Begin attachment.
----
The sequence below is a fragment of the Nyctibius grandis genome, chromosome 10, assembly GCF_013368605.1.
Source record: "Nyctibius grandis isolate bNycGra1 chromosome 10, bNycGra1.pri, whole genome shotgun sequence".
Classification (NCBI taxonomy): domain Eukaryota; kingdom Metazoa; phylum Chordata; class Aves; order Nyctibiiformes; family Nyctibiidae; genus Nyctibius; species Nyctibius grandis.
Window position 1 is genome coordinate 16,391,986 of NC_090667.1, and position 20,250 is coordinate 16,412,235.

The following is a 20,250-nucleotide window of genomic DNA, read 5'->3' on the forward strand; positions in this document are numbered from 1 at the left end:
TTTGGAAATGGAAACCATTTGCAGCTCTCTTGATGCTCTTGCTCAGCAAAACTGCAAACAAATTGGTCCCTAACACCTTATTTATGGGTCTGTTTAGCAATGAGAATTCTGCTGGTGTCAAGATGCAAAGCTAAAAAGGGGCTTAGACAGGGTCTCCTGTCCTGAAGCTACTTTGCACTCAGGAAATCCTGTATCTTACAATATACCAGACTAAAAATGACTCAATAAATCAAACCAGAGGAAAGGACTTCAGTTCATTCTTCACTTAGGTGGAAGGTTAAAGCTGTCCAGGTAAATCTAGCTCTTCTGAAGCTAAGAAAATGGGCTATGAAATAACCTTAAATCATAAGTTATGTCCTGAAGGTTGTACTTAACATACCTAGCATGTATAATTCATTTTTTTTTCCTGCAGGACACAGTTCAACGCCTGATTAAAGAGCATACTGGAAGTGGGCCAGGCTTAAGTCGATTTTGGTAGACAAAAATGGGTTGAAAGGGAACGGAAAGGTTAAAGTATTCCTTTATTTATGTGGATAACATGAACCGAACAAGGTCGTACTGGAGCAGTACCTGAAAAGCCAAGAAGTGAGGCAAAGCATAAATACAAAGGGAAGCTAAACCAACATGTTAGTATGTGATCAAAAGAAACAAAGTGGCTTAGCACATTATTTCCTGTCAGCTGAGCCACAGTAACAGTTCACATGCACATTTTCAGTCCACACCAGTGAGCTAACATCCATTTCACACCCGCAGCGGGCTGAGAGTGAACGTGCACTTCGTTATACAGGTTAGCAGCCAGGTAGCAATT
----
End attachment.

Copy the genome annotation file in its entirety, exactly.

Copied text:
The sequence below is a fragment of the Nyctibius grandis genome, chromosome 10, assembly GCF_013368605.1.
Source record: "Nyctibius grandis isolate bNycGra1 chromosome 10, bNycGra1.pri, whole genome shotgun sequence".
Classification (NCBI taxonomy): domain Eukaryota; kingdom Metazoa; phylum Chordata; class Aves; order Nyctibiiformes; family Nyctibiidae; genus Nyctibius; species Nyctibius grandis.
Window position 1 is genome coordinate 16,391,986 of NC_090667.1, and position 20,250 is coordinate 16,412,235.

The following is a 20,250-nucleotide window of genomic DNA, read 5'->3' on the forward strand; positions in this document are numbered from 1 at the left end:
TTTGGAAATGGAAACCATTTGCAGCTCTCTTGATGCTCTTGCTCAGCAAAACTGCAAACAAATTGGTCCCTAACACCTTATTTATGGGTCTGTTTAGCAATGAGAATTCTGCTGGTGTCAAGATGCAAAGCTAAAAAGGGGCTTAGACAGGGTCTCCTGTCCTGAAGCTACTTTGCACTCAGGAAATCCTGTATCTTACAATATACCAGACTAAAAATGACTCAATAAATCAAACCAGAGGAAAGGACTTCAGTTCATTCTTCACTTAGGTGGAAGGTTAAAGCTGTCCAGGTAAATCTAGCTCTTCTGAAGCTAAGAAAATGGGCTATGAAATAACCTTAAATCATAAGTTATGTCCTGAAGGTTGTACTTAACATACCTAGCATGTATAATTCATTTTTTTTTCCTGCAGGACACAGTTCAACGCCTGATTAAAGAGCATACTGGAAGTGGGCCAGGCTTAAGTCGATTTTGGTAGACAAAAATGGGTTGAAAGGGAACGGAAAGGTTAAAGTATTCCTTTATTTATGTGGATAACATGAACCGAACAAGGTCGTACTGGAGCAGTACCTGAAAAGCCAAGAAGTGAGGCAAAGCATAAATACAAAGGGAAGCTAAACCAACATGTTAGTATGTGATCAAAAGAAACAAAGTGGCTTAGCACATTATTTCCTGTCAGCTGAGCCACAGTAACAGTTCACATGCACATTTTCAGTCCACACCAGTGAGCTAACATCCATTTCACACCCGCAGCGGGCTGAGAGTGAACGTGCACTTCGTTATACAGGTTAGCAGCCAGGTAGCAATT